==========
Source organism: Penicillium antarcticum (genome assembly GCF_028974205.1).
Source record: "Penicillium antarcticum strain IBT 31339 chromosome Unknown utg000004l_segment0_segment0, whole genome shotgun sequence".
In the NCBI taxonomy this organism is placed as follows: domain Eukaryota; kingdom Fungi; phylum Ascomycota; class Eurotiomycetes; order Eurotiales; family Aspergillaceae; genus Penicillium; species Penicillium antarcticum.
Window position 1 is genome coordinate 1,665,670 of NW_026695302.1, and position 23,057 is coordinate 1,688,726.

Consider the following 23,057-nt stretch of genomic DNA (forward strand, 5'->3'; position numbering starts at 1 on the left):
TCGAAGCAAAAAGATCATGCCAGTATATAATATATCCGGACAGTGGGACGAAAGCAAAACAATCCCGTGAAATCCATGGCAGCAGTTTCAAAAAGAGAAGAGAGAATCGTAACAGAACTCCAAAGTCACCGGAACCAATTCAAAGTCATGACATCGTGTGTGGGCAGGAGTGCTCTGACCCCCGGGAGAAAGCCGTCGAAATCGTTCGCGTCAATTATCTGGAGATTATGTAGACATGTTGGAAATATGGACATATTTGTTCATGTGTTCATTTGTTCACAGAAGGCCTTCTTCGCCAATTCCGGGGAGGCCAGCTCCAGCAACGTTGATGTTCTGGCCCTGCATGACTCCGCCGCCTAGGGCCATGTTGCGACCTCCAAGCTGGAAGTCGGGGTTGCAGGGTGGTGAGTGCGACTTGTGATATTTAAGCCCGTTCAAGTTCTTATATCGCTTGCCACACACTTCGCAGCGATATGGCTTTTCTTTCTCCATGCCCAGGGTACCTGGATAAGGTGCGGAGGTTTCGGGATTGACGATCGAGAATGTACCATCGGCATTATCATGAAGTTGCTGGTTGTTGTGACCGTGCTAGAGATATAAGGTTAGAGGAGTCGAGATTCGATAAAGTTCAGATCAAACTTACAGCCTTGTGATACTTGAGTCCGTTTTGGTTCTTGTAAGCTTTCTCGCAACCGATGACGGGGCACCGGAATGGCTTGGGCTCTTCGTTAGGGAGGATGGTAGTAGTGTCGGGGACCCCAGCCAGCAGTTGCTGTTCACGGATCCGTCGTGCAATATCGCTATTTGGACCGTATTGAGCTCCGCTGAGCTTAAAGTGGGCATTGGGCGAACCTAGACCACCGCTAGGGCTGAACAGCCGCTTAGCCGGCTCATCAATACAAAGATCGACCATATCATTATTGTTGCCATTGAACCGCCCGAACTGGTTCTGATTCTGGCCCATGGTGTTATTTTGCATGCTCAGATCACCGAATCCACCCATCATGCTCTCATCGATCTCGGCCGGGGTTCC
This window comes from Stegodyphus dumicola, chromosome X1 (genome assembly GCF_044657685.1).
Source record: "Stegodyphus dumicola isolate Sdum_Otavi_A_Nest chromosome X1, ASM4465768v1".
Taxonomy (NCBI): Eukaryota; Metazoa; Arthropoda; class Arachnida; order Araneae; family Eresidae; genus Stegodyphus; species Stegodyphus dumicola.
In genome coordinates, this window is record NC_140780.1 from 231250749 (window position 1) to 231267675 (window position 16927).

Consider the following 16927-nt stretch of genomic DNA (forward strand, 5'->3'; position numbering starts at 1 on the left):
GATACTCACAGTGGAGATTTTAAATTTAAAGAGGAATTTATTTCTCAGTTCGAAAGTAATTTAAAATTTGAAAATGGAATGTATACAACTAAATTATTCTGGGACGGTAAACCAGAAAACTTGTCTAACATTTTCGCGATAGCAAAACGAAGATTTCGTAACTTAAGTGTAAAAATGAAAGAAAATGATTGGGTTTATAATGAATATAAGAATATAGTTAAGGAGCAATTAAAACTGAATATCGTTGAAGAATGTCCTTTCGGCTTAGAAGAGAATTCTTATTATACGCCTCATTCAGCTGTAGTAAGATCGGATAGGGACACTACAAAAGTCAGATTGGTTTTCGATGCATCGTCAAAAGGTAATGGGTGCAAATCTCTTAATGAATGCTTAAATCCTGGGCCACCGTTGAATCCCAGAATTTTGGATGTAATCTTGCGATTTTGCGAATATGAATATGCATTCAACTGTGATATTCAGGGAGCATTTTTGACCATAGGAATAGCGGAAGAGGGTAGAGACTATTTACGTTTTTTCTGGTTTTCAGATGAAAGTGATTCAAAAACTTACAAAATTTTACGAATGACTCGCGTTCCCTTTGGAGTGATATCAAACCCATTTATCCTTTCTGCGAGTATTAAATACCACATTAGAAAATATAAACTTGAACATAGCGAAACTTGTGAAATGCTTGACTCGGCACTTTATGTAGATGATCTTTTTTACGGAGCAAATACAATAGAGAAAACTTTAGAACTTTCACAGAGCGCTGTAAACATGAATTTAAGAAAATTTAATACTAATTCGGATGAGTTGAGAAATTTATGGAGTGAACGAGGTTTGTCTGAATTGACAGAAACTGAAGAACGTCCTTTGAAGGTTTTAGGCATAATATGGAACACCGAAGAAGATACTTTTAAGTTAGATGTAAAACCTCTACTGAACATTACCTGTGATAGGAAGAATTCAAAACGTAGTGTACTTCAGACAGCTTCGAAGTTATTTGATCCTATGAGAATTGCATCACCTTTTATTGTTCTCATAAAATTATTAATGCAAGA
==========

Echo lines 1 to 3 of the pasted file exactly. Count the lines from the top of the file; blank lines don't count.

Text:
Source organism: Penicillium antarcticum (genome assembly GCF_028974205.1).
Source record: "Penicillium antarcticum strain IBT 31339 chromosome Unknown utg000004l_segment0_segment0, whole genome shotgun sequence".
In the NCBI taxonomy this organism is placed as follows: domain Eukaryota; kingdom Fungi; phylum Ascomycota; class Eurotiomycetes; order Eurotiales; family Aspergillaceae; genus Penicillium; species Penicillium antarcticum.